The Yamaha THR10 is a fun little practice amp which sounds surprisingly good (and loud!) for its size. It weighs just a few pounds and can run on batteries, so it’s easy to toss in the car for a travel amp. Unfortunately, it is just as easily tossed out of the car, as I learned when my THR10 stage-dived from the car onto the pavement. Ouch! It survived mostly unscathed, except for the power switch. It still works, sort of… but it’s bent and hard to use. I’ve procrastinated on this because it’s not a trivial repair, but am finally getting around to it.
Before I could order a replacement part, I needed to open it up and examine the current switch. First, I removed the three screws on the back and two screws on the front feet with a phillips screwdriver. Then I removed the 4 bolts on front with an allen wrench.
Then, I was able to separate the metal top/front from the black plastic back/side. It was a bit fidgety and required some wrangling to get the chassis open.
In order to release the circuit board containing the power switch, there are two nuts which must be removed from the panel. I removed the nut on the power switch easily with a crescent wrench. There’s also a nut hiding under the AMP knob which was tricker to remove. The knob pulls up relatively easily, but the nut is recessed beneath the panel, so I had to use a pair of needle nose pliers instead of a wrench to get it loose.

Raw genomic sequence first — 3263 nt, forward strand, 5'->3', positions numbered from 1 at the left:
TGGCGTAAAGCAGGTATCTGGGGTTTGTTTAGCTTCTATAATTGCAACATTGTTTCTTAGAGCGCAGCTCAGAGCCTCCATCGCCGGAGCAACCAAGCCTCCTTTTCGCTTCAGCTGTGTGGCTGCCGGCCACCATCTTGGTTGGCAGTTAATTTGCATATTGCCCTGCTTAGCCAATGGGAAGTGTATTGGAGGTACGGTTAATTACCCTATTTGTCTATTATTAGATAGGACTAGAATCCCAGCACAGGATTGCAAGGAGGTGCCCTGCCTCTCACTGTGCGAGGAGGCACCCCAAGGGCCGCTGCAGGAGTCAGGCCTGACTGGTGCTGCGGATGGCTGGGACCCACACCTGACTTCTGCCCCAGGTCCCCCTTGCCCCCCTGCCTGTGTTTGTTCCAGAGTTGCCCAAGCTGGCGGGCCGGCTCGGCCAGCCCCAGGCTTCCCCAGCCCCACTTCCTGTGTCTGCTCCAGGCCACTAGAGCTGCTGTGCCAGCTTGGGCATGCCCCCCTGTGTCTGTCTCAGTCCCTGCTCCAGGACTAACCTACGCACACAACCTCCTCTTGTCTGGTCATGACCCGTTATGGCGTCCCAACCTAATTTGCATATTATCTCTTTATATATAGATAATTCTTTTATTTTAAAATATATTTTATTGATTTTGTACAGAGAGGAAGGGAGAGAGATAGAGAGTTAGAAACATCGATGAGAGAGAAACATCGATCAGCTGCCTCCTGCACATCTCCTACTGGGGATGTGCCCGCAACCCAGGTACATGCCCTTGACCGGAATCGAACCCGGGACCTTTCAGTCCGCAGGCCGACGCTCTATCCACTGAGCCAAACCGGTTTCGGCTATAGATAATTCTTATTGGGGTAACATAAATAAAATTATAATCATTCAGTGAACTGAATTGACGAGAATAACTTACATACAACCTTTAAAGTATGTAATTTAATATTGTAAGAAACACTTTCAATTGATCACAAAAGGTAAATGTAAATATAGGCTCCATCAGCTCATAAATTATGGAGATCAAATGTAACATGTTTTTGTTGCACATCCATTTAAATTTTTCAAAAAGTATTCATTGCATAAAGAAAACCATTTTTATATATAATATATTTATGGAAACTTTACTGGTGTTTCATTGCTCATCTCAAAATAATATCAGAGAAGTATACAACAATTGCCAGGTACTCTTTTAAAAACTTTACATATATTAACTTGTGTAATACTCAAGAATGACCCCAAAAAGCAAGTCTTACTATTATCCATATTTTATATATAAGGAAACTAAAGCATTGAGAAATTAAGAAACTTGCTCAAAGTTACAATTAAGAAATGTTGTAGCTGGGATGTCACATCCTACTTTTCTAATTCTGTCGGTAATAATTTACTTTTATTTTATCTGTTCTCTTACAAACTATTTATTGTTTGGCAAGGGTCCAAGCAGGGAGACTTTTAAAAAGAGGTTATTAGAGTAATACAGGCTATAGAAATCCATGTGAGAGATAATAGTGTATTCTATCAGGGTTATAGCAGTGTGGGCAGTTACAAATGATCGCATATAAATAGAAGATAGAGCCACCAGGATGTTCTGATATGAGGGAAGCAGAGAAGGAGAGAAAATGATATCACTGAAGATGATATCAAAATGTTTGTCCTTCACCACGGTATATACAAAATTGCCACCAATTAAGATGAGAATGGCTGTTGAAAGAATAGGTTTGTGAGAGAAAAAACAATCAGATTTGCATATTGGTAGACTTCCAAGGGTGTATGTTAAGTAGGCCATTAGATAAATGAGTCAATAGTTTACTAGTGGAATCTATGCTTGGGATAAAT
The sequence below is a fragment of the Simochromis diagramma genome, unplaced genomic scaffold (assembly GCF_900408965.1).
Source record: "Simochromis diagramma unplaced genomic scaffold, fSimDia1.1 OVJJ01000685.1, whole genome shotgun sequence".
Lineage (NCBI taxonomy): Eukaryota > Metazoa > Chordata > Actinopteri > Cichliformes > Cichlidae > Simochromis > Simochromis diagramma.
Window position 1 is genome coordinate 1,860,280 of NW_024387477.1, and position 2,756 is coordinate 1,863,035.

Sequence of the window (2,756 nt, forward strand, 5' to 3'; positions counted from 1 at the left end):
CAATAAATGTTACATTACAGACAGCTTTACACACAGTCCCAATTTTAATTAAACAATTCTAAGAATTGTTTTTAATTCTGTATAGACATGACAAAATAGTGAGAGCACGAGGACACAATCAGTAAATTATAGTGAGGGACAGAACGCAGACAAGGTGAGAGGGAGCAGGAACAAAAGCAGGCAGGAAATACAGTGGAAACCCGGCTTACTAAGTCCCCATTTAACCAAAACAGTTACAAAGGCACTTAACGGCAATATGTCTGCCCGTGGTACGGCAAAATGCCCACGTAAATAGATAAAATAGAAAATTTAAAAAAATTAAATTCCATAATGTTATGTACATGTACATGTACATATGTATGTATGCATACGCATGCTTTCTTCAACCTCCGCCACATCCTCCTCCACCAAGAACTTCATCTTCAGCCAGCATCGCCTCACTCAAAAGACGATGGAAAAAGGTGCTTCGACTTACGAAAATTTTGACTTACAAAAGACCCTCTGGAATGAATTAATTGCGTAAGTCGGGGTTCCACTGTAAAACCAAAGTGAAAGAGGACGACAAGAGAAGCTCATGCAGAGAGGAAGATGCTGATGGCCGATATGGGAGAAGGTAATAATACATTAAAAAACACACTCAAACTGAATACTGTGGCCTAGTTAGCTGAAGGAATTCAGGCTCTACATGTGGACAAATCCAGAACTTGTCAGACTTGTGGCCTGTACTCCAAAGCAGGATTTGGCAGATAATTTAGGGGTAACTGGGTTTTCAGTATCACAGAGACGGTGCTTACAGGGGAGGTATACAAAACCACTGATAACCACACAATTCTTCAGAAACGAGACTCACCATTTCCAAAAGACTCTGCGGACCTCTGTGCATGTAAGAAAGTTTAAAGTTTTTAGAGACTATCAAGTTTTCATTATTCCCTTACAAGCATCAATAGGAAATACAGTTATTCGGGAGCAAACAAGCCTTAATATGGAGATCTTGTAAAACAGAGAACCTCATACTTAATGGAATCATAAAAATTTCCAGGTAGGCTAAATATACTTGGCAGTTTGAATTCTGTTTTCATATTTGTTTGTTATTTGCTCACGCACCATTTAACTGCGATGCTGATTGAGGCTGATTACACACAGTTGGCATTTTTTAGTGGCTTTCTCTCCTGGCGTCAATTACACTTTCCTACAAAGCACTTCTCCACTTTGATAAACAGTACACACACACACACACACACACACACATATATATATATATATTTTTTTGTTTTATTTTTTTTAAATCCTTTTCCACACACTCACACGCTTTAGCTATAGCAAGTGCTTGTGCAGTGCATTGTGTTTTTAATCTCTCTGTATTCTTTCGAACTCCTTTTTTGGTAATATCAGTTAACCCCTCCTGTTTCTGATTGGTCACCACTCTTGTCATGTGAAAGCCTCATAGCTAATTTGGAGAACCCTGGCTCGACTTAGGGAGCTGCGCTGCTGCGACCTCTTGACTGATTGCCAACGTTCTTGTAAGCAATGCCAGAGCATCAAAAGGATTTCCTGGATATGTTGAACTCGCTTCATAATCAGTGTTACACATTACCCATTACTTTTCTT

Next I removed the one screw holding the circuit board in place, and gently turned over the board to examine the switch.
The switch is labelled as a Fujisoku 8a1012. I found the datasheet at Nidec Copal (archived here), and referenced the naming table on page 3 to determine that the 8a1012 is a 1-pole On-On standard toggle with PC Straight terminals, rated for 6A at 125V.
I found this exact part for $4.09 at Digikey (part #563-1629-ND). With shipping the total was $7.28, which is a bit spendy for such a simple switch. I wasted some time searching around for a comparable cheaper part, referencing the lug spacing and power ratings from the datasheet, but in the end just decided to play it safe and order the part from Digikey.
The switch is held in place by a retainer U-shaped clip which is soldered to the board. So there are six lugs that need to be desoldered, labeled SW612 on the PCB. I used my Weller WES51 soldering station, and a solder vacuum like this one.
Fast forward a week, and the new switch had arrived from Digikey looking like a perfect match.
I referred back to my pictures from before I removed the switch, to ensure I was orienting the switch properly, and soldered it in.
With new switch soldered in place, I did a quick play-test to make sure it was all good, before reassembly. Check!
Time to put it all back together! I just reversed the original disassembly steps and referred back to my original pictures as necessary.